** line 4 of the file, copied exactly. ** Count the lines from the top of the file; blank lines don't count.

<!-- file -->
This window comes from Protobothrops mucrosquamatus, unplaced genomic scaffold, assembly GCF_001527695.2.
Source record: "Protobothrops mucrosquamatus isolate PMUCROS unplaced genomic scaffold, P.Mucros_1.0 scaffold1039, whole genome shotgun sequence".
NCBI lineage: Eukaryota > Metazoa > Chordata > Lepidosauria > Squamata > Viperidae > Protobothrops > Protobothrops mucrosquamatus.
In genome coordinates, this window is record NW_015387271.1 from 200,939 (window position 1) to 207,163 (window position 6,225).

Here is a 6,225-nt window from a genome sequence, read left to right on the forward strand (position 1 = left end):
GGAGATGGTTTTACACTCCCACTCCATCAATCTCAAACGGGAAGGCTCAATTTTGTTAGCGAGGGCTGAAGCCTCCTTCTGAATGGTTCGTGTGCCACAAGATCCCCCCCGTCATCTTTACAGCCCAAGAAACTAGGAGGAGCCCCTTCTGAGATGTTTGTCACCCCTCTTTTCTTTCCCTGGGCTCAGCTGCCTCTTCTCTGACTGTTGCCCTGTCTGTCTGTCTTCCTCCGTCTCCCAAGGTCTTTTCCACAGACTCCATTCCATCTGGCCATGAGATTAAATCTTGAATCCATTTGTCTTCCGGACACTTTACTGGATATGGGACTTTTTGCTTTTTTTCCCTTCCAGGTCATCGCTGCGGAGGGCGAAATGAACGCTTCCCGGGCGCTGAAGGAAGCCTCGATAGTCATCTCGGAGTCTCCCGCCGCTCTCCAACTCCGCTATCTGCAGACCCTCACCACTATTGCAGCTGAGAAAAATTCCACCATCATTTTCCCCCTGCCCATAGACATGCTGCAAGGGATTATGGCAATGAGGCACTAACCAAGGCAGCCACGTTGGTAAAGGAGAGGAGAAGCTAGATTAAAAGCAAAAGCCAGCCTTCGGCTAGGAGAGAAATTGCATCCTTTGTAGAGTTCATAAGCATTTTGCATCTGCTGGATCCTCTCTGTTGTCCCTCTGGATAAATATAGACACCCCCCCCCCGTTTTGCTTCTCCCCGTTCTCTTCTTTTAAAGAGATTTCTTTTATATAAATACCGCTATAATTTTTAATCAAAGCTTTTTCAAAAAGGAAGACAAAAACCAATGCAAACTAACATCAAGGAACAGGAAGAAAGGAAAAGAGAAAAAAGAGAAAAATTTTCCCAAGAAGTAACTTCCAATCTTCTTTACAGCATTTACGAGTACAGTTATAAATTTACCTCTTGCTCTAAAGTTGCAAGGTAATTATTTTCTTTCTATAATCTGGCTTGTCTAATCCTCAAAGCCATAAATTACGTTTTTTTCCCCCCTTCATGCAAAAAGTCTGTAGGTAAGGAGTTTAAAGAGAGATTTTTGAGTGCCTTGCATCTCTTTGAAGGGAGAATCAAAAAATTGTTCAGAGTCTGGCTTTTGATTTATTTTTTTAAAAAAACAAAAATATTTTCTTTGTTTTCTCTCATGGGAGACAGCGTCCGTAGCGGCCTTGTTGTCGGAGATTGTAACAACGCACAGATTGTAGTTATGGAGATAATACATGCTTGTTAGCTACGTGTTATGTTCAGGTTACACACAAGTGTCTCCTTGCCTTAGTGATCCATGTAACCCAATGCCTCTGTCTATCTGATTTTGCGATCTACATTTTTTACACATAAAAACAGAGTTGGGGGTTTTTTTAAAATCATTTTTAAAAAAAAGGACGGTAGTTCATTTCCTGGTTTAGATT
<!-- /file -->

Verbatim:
In genome coordinates, this window is record NW_015387271.1 from 200,939 (window position 1) to 207,163 (window position 6,225).